Virgin Media will double the speed of its broadband service for more than four million of its customers, the company has said.
The upgrade, which begins in February, will also see the service's top speed increase from 100Mbps to 120Mbps.
The full rollout is expected to be complete by mid-2013 at a cost to the company of £110m.
The Prime Minister, David Cameron, said the investment would be a "great boost" to the UK.
"I welcome this announcement from Virgin Media," Mr Cameron said in a statement.
"It will provide a great boost for the economy and change the way many households, consumers and businesses use the internet.
"Rolling out superfast broadband across the country is a critical part of our plan to upgrade the UK's infrastructure and build a new and smarter economy."
The government has set targets to improve the UK's broadband speeds considerably in the next three years.
Virgin Media's chief executive Neil Berkett said: "The internet has become an integral part of our social, work and family lives, so we think our customers are going to love this.
"As people are increasingly doing more online, and getting connected to the internet with lots of different devices, having a fast, reliable broadband service should not be a luxury.
"We want to make sure that consumers have access to the best value broadband service and that means a superfast connection."
BT announced it was investing £2.5bn to make fibre broadband available to two-thirds of UK premises by the end of 2015.
It has since invested a further £300m to bring that target forward to the end of 2014.
It promised significant improvements to most homes, while even faster broadband - around 300Mbps - will become available in a limited number of "superfast" areas.
In response to Virgin Media's plans, BT said: "It is no surprise to see that Virgin are following our lead by doubling speeds.
"We announced we would do this for our fibre products last autumn and so they are trying to catch up with us."
BT's fastest available speed to the majority of its customers is currently 40Mbps.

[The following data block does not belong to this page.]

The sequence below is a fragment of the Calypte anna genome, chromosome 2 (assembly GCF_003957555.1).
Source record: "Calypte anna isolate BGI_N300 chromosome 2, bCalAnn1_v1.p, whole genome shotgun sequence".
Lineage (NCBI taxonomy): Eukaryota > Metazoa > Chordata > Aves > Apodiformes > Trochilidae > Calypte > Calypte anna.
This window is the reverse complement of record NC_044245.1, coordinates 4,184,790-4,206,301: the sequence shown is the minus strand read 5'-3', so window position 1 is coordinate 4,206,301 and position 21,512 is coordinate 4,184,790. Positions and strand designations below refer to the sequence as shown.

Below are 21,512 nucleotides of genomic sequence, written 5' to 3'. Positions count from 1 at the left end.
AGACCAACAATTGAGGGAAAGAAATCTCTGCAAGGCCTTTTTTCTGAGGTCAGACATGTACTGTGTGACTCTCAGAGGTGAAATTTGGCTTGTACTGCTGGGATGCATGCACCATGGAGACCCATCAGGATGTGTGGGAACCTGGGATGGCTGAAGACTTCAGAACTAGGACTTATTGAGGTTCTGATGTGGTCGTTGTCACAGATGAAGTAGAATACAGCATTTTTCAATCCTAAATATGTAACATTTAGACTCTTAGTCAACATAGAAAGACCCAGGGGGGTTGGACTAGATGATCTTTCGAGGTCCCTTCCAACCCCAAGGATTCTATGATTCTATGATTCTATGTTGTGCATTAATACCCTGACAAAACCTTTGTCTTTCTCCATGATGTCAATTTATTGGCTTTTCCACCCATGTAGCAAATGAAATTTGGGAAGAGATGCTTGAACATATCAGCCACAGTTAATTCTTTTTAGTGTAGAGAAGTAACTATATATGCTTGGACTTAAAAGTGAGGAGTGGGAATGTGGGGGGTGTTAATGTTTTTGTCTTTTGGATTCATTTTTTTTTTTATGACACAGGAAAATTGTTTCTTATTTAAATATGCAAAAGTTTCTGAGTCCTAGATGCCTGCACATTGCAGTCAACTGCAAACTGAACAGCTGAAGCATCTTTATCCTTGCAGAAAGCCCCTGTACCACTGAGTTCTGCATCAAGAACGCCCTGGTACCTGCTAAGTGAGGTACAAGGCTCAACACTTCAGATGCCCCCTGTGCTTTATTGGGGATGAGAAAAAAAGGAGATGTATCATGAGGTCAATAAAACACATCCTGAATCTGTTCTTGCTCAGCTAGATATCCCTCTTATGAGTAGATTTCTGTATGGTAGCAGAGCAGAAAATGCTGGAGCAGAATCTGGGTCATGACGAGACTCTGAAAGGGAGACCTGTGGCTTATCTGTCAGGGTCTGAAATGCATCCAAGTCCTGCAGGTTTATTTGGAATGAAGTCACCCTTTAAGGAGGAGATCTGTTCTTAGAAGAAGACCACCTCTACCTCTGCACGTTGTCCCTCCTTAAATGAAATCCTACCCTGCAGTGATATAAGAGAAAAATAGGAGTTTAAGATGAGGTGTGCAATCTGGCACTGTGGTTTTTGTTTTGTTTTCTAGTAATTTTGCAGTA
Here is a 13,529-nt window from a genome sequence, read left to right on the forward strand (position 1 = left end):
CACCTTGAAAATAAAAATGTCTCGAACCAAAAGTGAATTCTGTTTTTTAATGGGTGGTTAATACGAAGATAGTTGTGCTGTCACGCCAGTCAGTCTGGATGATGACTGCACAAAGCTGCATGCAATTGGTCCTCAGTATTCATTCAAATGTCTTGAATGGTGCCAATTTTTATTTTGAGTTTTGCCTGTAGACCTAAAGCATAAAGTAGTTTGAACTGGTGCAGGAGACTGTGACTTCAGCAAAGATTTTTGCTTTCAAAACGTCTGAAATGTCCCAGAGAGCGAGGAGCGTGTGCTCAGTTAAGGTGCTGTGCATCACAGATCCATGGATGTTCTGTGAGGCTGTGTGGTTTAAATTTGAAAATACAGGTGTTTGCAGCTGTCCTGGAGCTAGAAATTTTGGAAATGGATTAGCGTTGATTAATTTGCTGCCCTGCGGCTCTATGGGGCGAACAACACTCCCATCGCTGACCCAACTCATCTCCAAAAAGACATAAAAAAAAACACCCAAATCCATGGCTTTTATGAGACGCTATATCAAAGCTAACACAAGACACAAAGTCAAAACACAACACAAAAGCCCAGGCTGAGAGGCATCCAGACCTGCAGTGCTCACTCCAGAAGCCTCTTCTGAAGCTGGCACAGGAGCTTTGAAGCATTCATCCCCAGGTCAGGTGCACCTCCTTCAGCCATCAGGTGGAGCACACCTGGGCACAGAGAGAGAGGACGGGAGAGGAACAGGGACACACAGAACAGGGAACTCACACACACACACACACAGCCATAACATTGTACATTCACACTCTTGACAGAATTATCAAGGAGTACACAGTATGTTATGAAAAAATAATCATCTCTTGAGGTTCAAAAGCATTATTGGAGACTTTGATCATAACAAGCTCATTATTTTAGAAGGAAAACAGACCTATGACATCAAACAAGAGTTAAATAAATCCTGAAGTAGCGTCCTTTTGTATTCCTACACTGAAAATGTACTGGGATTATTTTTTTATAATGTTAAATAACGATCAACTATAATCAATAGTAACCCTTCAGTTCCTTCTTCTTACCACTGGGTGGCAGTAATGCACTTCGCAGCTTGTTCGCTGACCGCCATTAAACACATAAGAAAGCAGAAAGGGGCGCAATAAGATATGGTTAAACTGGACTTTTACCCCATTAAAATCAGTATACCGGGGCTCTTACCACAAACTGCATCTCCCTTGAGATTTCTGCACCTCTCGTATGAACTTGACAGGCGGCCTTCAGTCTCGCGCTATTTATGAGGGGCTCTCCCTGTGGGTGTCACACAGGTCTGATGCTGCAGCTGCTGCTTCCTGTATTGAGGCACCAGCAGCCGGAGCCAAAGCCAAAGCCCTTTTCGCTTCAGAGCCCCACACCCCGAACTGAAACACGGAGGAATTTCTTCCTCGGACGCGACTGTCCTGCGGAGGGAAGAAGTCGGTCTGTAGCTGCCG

Free of charge
Virgin Media's upgrade will mean customers currently signed up for 10Mbps will be boosted to 20Mbps, while users on 20Mbps and 30Mbps packages will both be upped to 60Mbps.
Those on 50Mbps will be increased to 100Mbps. Customers already on the top 100Mbps tariff will be raised to 120Mbps - the fastest speed Virgin Media is currently able to provide.
The company said bandwidth usage limits will also be doubled to accommodate the increased speed.
Most customers will not notice the upgrades taking place, nor will any have to pay for the changes to take place, a spokesman said.
However, some users with old modems and other similar hardware will receive new up-to-date equipment free of charge.
Fernando Elizalde, a principal analyst from Gartner who specialises in consumer broadband, said he believed Virgin Media's investment in expanding its broadband capability was sound.
"In the last year and a half, multiple connections in the home and online video have caught up so much that it justifies having this high amount of bandwidth," he told the BBC.
"But there is still the question about rural areas. Virgin still cover mostly urban areas - they don't reach as many people in rural areas as BT and other telecoms providers."
According to Ookla, a company which uses monitors broadband speed tests across the world, the UK ranks around 35th globally when ranked by broadband consumer download speed - an average of 11.65Mbps.
Virgin Media say that when the rollout is complete, that average could rise to around 16.46Mbps.
Based on Ookla's research, which gathers data from millions of speed tests, the increase would rank UK the 19th-fastest globally when compared to today's standards.
The BBC's media correspondent Torin Douglas said the service improvement will come at an opportune time as more bandwidth-heavy services like Lovefilm and Netflix, which launched this week in the UK, begin to start attracting larger numbers.
"It means their subscribers can get their television, movies and songs even more quickly than they could before, which is obviously good news," he said.
"But Virgin still hasn't managed to convince the majority of consumers that their system is better than broadband that comes down the telephone line.
"Until they do, they won't be able to establish a real competitive advantage."
Andrew Ferguson, of independent broadband review site thinkbroadband.com added: "The news is good for UK broadband as a whole and should highlight that the UK is not the internet backwater sometimes it is portrayed as.
"It means that around a quarter of Virgin Media customers will be meeting the basic speed requirement of 30 Meg which is an EU target for 2020, many years ahead of time."